GUNDERMAN – 5 – 6 June 2022
I’ve been talking about going into some of the creeks off the Electricity Commission fire tail for some time and with a weekend free, and no appetite to do anything too hard, I decided to do a bludge overnight walk. I circulated details and two Steves signed up for the weekend! I made sure they didn’t back out by suggesting that I carry in a Jaffle Iron to make jaffles for dinner! Who in their right mind would miss out on jaffles.
We met up at the Mangrove Mountain store and had hot chocolate and coffee as we sat around, chatted and decided exactly where we would go – how civilised was that? We then piled into my car and headed off to the start of the walk.
Initially I was planning to explore Birds Eye Creek – but this was a creek that Trish M and I had talked about, and I thought that maybe I should wait until she’s back from her ’round Oz trek. So we selected another creek nearby. We picked what could be a potential campsite and two cliff-lines that we would explore for signs of aboriginal habitation – after all, we were on a well known aboriginal route – surely there’d be some evidence out there.
On the walk in Steve R disturbed an owl, it flew up into a tree, could have been a Screech Owl! Ooops, my camera’s overexposing a bit, fixed on the next pic!
The weather was amazing, clear blue skies and the walking was easy. By 11 we were almost at our drop off point (time for morning tea) ,,, Steve R walking up from our morning tea spot.
A Gymea Lily just about to flower.
15 minutes later we were ready to head down into the creek, selecting what appeared to be a gentle spur.
The scrub did get a bit thicker, but before long we were at the creek and walked downstream looking for a likely campsite.
And here we are, not the best, but not the worst we’ve ever pitched our tents on either. We arrived at this spot at 12.20pm – I don’t think I’ve ever set up camp that early!
Steve C pitched his tent on the sandy bank, beside a small waterfall, I was further up in the bushes.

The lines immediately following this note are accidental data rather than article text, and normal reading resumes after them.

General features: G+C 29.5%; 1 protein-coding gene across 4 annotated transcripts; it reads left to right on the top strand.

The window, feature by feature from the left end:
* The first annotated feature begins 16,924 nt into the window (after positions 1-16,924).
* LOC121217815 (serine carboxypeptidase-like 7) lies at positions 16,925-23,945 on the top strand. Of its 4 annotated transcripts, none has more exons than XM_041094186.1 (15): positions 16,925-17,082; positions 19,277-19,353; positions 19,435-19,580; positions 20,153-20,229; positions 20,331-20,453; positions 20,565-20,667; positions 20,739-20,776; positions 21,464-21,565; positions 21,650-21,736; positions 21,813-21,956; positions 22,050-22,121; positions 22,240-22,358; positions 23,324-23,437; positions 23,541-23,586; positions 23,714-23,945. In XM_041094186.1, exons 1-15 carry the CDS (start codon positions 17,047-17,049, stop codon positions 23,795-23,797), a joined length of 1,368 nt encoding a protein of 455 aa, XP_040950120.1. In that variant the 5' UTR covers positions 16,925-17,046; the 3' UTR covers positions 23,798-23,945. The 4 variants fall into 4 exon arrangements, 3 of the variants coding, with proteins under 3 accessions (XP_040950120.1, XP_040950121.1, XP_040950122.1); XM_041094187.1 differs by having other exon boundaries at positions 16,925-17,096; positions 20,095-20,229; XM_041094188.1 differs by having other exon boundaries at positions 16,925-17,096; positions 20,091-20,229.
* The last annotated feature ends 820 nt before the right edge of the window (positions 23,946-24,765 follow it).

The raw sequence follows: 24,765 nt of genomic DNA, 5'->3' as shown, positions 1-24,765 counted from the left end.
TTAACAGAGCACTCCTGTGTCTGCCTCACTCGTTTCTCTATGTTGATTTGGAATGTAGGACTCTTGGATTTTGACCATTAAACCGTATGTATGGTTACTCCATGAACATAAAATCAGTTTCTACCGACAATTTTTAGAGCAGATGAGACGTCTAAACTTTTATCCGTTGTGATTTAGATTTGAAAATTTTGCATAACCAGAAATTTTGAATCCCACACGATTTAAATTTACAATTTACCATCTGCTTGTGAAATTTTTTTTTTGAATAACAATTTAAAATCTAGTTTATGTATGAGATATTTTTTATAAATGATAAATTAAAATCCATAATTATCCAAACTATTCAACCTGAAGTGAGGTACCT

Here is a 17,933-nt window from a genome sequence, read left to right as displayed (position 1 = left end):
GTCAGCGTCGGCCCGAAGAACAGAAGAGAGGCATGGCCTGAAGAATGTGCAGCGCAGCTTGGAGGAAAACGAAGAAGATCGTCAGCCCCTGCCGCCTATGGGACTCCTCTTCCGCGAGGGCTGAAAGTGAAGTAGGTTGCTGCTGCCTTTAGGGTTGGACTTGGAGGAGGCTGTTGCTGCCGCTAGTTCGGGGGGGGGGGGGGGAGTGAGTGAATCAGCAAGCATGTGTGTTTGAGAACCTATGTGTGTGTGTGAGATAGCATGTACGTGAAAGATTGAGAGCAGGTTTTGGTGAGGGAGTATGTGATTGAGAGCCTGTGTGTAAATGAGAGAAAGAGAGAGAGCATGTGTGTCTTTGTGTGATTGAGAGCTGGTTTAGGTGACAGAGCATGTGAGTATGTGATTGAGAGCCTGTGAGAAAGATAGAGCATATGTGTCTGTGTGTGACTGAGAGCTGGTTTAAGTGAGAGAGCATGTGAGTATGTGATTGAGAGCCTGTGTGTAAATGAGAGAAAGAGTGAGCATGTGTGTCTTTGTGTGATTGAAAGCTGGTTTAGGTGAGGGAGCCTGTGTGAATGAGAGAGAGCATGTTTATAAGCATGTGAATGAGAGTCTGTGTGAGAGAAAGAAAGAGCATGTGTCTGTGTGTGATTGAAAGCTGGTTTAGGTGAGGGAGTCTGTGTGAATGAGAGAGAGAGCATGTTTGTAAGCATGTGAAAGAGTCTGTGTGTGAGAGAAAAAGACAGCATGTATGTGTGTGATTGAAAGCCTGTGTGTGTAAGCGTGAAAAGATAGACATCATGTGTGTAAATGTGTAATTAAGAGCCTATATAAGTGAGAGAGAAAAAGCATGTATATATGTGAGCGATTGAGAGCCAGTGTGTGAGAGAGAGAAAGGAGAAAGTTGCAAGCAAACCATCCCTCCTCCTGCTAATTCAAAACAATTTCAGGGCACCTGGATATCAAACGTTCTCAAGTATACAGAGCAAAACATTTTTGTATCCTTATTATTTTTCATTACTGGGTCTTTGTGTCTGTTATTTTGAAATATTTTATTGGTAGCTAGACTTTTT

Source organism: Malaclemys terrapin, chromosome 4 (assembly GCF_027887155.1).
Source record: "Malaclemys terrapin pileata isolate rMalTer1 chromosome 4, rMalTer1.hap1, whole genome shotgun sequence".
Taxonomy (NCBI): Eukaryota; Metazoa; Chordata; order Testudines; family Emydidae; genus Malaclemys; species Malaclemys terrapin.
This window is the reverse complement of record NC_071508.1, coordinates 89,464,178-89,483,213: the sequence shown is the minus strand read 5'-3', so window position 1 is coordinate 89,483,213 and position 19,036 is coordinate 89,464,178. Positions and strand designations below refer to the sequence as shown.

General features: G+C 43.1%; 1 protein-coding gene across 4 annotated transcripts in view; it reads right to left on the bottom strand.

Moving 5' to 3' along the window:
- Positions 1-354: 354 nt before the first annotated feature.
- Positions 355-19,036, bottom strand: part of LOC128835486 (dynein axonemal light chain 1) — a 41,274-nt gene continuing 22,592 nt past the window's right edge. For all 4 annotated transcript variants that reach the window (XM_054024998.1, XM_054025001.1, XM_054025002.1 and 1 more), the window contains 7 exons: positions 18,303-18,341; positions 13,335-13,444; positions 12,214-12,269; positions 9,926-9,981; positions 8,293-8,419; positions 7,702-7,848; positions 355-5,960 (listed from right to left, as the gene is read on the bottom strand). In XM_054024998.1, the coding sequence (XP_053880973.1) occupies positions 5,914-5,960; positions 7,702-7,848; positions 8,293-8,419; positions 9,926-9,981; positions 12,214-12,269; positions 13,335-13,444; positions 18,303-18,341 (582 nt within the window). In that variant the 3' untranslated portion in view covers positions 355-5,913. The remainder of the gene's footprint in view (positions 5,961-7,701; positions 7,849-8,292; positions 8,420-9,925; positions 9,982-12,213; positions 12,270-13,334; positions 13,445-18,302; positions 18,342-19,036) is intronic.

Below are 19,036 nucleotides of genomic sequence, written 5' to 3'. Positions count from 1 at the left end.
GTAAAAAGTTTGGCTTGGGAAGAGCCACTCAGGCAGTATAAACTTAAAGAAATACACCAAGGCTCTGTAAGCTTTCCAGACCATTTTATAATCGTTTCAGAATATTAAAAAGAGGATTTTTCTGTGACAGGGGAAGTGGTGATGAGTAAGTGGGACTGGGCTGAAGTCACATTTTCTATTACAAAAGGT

Once we had set up camp and eaten lunch we headed off to the first cliff line that we’d check out. I’ve been searching this area for many years now and haven’t ever found an overhang where the aboriginals would have sheltered. This cliff line was north facing, surely there’d be something there?
All we found was this small hollowed out rock, suitable for a family (maybe), but no evidence that it had been used – I suggested it was a nice overhang for a romantic getaway for someone but Steve C nixed the idea.
Up on the ridge-line now, and believe it or not, Steve C picked out the Bahá’í temple in the distance. You could barely see it, a speck of white on the horizon. But, sure enough, when he got home he put the bearing that he’d taken on his mapping program, and voila, yes, it was the temple!
After taking in the view, Steve R went back down to camp to start up the fire.
Steve C and I checked out the creek further downstream and came to this waterfall in our exploring.
It had a couple of pot holes in it where the water dropped down.
And an axe grinding grove (actually there were a few of them, this one was the most pronounced though) in the middle of the image! I knew there’d be evidence of aboriginals in the area!
Steve had the fire going so we cleaned up, then rugged up for a cold night and started happy hour – I’d brought Red Wine, plus some beetroot dip and crackers.
Eventually it was time to get the jaffles going – the guys had spag bol sauce in their jaffles, I went with the John G favourite, asparagus and cheese. After the jaffles, we ate baked potatoes (wrapped in foil with butter and seasonings), that Steve R had walked in. Then out came the sticky date puddings that I’d brought in, I heated them in the double boiler! A veritable feast.
Round the camp fire we discussed the lack of overhangs and where would the aboriginals sleep (when it was wet and cold). We decided that they would have created shelters out of all the vegetation around, particularly the Gymea lilies.
We were off next morning to another cliff line, looking for any evidence of overhangs that could have been used. The walk up the spur was pretty easy and then got a lot steeper nearer the top.
But at least the vegetation was friendly.
Nice campsite, but too far from water.
Eventually we trended around to the cliff-line – nothing of significance, so we dropped down to the fire trail and had morning tea – even brewed the Billy – I did say this was a bludge walk.
When we got to the fire trail, we noticed that another 2 people had been in the area at the same time as us (footprints, large person ?man and smaller person ?woman) I didn’t think this area was that popular! We were back at the car by noon, and made it up to the Mangrove Mountain Store for a hot lunch!
Interestingly, all along the fire trail were notices about threatened species, or a particular native plant in the area. We were very surprised that NPWS had taken the time to put these notices up. They’re only laminated paper, one wonders how long they’ll last.
Big thanks to Steve C and Steve R for joining me on this walk, it was so good to get out into the bush again, particularly as it was such a stress free trip! Hope to see you both on another trip soon.
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